Synthetic Biology for Immunizing Infant Formula

Heya Desai
6 min readOct 30, 2021


I’m currently in the process of posting some valuable drafts, consisting of takeaways and highlights, research sprints, and projects from the past year and beyond.

I’m really excited to share a proposal exploring griffonia simplicifolia derived 5-HTP for mental health disorders and alternatives to SRI’s soon — leveraging synthetic biology and pharmacogenomics :)

But for now I want to talk a little bit about a very early-stage idea in the intersection of maternal tech and synthetic biology.

Synthetic Biology was one of my main research focus areas, and during the earlier stages of my exposure to the field, I participated in The Knowledge Society’s 24 hour focus hackathon.

Here, I had the opportunity to work with Elizabeth Trykin and Neyla Kirby and explore the problems surrounding adherence to exclusive breastfeeding as well as the noteworthy differences between Breastfeeding and feeding an infant through various kinds of formula.

I want to emphasize, that this iteration of the idea was exclusively for the hackathon. Elizabeth has been pursuing her work ahead in alternative breastmilk tech and she’s written a series of articles on how breast-milk production works, and how lab-grown antibodies can be introduced into infant formula among much more on her medium :)

Close your eyes and think about all of your goals and aspirations. But what if they were taken away from you. For unforcing reasons, you just couldn’t do what you needed to do to make a difference anymore.

That’s how mothers who aren’t able to breastfeed, feel.

Every single women experiences difficulty with breastfeeding in one way or another, and unfortunately for some they are physically incapable to do what their newborns depend on them for.

Most mothers would love to breastfeed, but because of a couple factors, they end up not doing so. 23% of women are unable to breastfeed and only 44% of women worldwide exclusively breastfeed for 6 months due to the drop in milk supply and feeding problems.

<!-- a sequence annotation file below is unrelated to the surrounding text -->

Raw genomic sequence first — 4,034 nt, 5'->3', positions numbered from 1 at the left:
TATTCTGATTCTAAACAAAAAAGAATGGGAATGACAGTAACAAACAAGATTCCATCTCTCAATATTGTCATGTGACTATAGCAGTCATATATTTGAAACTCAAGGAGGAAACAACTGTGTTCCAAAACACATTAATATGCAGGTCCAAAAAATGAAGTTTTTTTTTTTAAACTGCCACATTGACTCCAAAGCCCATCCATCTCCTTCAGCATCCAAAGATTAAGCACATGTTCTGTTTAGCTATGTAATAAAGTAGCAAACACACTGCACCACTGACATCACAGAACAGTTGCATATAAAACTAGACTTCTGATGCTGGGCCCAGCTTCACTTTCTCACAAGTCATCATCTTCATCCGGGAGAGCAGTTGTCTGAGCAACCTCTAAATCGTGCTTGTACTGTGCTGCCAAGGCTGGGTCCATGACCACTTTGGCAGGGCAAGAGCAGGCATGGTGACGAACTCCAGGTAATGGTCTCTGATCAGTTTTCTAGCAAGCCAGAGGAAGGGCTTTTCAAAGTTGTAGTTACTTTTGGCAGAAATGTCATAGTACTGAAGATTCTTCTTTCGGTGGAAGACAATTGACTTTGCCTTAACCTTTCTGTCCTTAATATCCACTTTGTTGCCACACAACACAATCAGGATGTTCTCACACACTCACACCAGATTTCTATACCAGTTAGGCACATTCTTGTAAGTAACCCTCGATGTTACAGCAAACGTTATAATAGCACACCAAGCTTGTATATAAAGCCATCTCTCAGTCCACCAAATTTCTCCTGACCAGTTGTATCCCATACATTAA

Now sometimes women simply experience extreme discomfort, have to go back to work, experience pain.

  1. Sore nipples
  2. Baby isn’t latching on properly
  3. Breast engorgement
  4. Too much breast milk
  5. Infections
  6. Blocked milk duct
  7. Mastitis
  8. Breast abscess
  9. Tongue tie (1 in 10 babies have this)
  10. Society’s standards
  11. Breastfeeding takes about 10 hours a day
  12. Having to go back to work

So the solution to these issues is formula.

However, when switching to formula women feel as if they are doing a disservice to their babies. To a degree this is validated by the gaps between breast milk and formula. One specific issue is that infant formula doesn’t contain antibodies such as the IgA protein.

Many women have no other option than to resort to formula for their babies, but understand that it’s not the ideal alternative because it lacks many important chemical components that would help their child’s growth.

This creates terrible anxiety, can lead to depression, infact does, for 76% of women who cannot breastfeed. They feel as if they cannot provide the one thing that their child needs the most.

Key Differences Between Breast Milk and Current Formula

While formula closely mimics breast milk in terms of macronutrients among other tangible ingredients such as a mix of vitamins and minerals, it does not contain the immune-boosting elements that are critical for newborns to strengthen their immune systems and fight against infections.

One of these elements is Iga. It is a very important component of child development being an antibody that promotes the protection of the mucosal system of the body.

The Importance of Secretory Immunoglobulin A — The Main Antibody Found in Breastmilk.

In newborns, the sIgA promotes intestinal epithelial barrier function and prevents systemic infection caused by potential pathogens.